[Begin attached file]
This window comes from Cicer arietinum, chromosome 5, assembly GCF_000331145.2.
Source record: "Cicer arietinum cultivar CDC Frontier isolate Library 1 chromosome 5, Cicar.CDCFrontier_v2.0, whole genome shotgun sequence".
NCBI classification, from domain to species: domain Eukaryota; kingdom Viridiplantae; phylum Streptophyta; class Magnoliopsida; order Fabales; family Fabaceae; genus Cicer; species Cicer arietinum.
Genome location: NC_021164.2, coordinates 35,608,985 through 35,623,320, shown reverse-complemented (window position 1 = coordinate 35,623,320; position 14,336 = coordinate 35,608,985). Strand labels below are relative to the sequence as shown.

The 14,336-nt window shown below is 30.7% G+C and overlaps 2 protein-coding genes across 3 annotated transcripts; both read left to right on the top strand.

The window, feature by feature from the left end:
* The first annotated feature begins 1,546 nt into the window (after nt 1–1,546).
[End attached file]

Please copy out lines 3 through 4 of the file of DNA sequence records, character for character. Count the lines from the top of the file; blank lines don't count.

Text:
NCBI classification, from domain to species: domain Eukaryota; kingdom Viridiplantae; phylum Streptophyta; class Magnoliopsida; order Fabales; family Fabaceae; genus Cicer; species Cicer arietinum.
Genome location: NC_021164.2, coordinates 35,608,985 through 35,623,320, shown reverse-complemented (window position 1 = coordinate 35,623,320; position 14,336 = coordinate 35,608,985). Strand labels below are relative to the sequence as shown.